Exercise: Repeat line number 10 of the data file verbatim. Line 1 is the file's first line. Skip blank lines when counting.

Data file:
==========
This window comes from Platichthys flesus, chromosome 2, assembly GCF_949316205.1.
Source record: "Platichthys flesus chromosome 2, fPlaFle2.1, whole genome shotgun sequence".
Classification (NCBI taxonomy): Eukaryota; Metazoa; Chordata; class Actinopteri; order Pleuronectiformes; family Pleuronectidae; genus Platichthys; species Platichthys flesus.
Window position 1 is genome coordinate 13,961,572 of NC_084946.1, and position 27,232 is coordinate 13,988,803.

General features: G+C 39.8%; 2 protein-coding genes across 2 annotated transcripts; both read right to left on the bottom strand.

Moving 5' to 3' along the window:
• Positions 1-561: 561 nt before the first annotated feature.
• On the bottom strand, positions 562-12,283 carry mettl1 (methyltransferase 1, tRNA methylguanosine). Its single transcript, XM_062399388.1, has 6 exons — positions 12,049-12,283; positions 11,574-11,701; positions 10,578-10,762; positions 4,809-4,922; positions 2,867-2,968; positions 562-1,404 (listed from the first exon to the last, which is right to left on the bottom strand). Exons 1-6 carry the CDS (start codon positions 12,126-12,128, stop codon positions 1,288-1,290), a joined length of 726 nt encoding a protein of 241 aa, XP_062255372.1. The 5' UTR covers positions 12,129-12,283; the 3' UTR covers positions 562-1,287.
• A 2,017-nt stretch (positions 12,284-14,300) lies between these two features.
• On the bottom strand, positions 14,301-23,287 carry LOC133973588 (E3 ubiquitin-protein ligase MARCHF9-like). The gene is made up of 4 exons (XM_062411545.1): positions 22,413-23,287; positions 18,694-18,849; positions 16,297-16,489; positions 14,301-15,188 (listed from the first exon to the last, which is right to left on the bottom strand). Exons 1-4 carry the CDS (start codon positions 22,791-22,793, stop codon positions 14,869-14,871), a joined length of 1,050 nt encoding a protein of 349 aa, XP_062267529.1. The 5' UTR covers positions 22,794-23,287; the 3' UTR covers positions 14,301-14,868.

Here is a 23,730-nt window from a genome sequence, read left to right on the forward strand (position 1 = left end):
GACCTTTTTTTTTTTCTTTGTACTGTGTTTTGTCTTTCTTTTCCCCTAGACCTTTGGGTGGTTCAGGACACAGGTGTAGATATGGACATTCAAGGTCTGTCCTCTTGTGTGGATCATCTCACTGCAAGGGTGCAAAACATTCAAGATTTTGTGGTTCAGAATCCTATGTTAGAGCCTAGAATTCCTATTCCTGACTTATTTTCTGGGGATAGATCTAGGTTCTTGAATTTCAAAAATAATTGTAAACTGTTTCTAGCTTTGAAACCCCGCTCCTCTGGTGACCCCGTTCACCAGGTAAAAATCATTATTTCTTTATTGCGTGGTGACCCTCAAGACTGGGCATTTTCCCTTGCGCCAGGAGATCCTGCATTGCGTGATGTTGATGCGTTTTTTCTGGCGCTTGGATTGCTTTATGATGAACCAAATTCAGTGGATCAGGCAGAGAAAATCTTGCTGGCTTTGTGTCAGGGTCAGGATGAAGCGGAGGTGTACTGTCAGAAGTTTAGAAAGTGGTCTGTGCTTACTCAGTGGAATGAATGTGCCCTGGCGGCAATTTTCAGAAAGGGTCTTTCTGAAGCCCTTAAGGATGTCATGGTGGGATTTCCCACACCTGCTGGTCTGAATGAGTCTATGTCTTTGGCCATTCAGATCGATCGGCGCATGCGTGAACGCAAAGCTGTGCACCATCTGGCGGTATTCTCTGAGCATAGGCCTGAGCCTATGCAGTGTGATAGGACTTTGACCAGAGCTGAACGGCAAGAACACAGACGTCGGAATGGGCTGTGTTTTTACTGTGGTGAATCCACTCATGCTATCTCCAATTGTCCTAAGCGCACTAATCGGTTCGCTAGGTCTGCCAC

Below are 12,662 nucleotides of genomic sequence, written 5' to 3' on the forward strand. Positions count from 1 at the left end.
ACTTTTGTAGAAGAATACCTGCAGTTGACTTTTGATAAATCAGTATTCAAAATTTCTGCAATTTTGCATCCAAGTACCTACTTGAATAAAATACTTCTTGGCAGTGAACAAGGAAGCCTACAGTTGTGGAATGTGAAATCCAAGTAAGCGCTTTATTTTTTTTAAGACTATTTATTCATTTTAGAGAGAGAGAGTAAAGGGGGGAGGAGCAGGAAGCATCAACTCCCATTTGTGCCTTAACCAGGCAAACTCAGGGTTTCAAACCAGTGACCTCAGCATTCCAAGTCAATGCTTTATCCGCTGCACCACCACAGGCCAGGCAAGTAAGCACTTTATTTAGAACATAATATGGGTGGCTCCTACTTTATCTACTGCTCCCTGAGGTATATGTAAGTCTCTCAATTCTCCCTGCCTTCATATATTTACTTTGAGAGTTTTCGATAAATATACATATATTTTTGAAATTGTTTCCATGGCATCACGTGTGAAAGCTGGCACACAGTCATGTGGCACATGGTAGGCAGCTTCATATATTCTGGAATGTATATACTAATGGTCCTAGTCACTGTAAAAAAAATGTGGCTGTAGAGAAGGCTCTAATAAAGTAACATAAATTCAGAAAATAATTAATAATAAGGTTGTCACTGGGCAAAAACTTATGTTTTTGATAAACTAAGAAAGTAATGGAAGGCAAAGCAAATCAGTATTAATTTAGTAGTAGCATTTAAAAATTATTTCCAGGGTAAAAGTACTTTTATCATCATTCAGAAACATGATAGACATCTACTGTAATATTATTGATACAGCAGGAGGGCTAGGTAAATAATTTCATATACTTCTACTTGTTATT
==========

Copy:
• On the bottom strand, positions 14,301-23,287 carry LOC133973588 (E3 ubiquitin-protein ligase MARCHF9-like). The gene is made up of 4 exons (XM_062411545.1): positions 22,413-23,287; positions 18,694-18,849; positions 16,297-16,489; positions 14,301-15,188 (listed from the first exon to the last, which is right to left on the bottom strand). Exons 1-4 carry the CDS (start codon positions 22,791-22,793, stop codon positions 14,869-14,871), a joined length of 1,050 nt encoding a protein of 349 aa, XP_062267529.1. The 5' UTR covers positions 22,794-23,287; the 3' UTR covers positions 14,301-14,868.